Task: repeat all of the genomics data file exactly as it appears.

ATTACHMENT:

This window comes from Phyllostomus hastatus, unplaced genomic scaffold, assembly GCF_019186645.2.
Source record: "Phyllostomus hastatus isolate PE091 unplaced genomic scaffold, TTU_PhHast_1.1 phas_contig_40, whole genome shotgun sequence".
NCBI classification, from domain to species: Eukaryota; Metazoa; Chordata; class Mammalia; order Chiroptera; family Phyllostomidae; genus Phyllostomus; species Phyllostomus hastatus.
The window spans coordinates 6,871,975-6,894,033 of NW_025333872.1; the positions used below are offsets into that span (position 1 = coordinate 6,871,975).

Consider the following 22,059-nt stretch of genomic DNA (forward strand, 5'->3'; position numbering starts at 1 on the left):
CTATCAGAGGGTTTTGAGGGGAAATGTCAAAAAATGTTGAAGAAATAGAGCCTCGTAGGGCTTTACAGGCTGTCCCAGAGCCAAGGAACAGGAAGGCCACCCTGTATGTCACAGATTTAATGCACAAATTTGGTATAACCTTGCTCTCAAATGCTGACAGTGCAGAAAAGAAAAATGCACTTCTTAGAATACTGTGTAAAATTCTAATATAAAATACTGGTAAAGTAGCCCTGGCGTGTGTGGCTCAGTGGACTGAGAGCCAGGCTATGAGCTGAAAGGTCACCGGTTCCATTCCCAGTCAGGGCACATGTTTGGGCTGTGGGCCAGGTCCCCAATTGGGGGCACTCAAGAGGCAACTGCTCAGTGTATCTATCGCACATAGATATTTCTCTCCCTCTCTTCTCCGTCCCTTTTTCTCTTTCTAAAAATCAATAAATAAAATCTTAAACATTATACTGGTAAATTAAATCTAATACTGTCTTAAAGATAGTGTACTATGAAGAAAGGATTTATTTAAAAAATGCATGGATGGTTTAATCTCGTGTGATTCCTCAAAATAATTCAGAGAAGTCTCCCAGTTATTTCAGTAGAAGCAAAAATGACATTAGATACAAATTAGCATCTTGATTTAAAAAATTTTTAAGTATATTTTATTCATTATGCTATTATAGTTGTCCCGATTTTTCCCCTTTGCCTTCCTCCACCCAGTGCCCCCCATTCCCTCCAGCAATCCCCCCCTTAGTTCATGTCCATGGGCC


This window comes from Phyllostomus hastatus, unplaced genomic scaffold, assembly GCF_019186645.2.
Source record: "Phyllostomus hastatus isolate PE091 unplaced genomic scaffold, TTU_PhHast_1.1 phas_contig_40, whole genome shotgun sequence".
NCBI classification, from domain to species: Eukaryota; Metazoa; Chordata; class Mammalia; order Chiroptera; family Phyllostomidae; genus Phyllostomus; species Phyllostomus hastatus.
The window spans coordinates 6,871,975-6,894,033 of NW_025333872.1; the positions used below are offsets into that span (position 1 = coordinate 6,871,975).

Consider the following 22,059-nt stretch of genomic DNA (forward strand, 5'->3'; position numbering starts at 1 on the left):
CTATCAGAGGGTTTTGAGGGGAAATGTCAAAAAATGTTGAAGAAATAGAGCCTCGTAGGGCTTTACAGGCTGTCCCAGAGCCAAGGAACAGGAAGGCCACCCTGTATGTCACAGATTTAATGCACAAATTTGGTATAACCTTGCTCTCAAATGCTGACAGTGCAGAAAAGAAAAATGCACTTCTTAGAATACTGTGTAAAATTCTAATATAAAATACTGGTAAAGTAGCCCTGGCGTGTGTGGCTCAGTGGACTGAGAGCCAGGCTATGAGCTGAAAGGTCACCGGTTCCATTCCCAGTCAGGGCACATGTTTGGGCTGTGGGCCAGGTCCCCAATTGGGGGCACTCAAGAGGCAACTGCTCAGTGTATCTATCGCACATAGATATTTCTCTCCCTCTCTTCTCCGTCCCTTTTTCTCTTTCTAAAAATCAATAAATAAAATCTTAAACATTATACTGGTAAATTAAATCTAATACTGTCTTAAAGATAGTGTACTATGAAGAAAGGATTTATTTAAAAAATGCATGGATGGTTTAATCTCGTGTGATTCCTCAAAATAATTCAGAGAAGTCTCCCAGTTATTTCAGTAGAAGCAAAAATGACATTAGATACAAATTAGCATCTTGATTTAAAAAATTTTTAAGTATATTTTATTCATTATGCTATTATAGTTGTCCCGATTTTTCCCCTTTGCCTTCCTCCACCCAGTGCCCCCCATTCCCTCCAGCAATCCCCCCCTTAGTTCATGTCCATGGGCC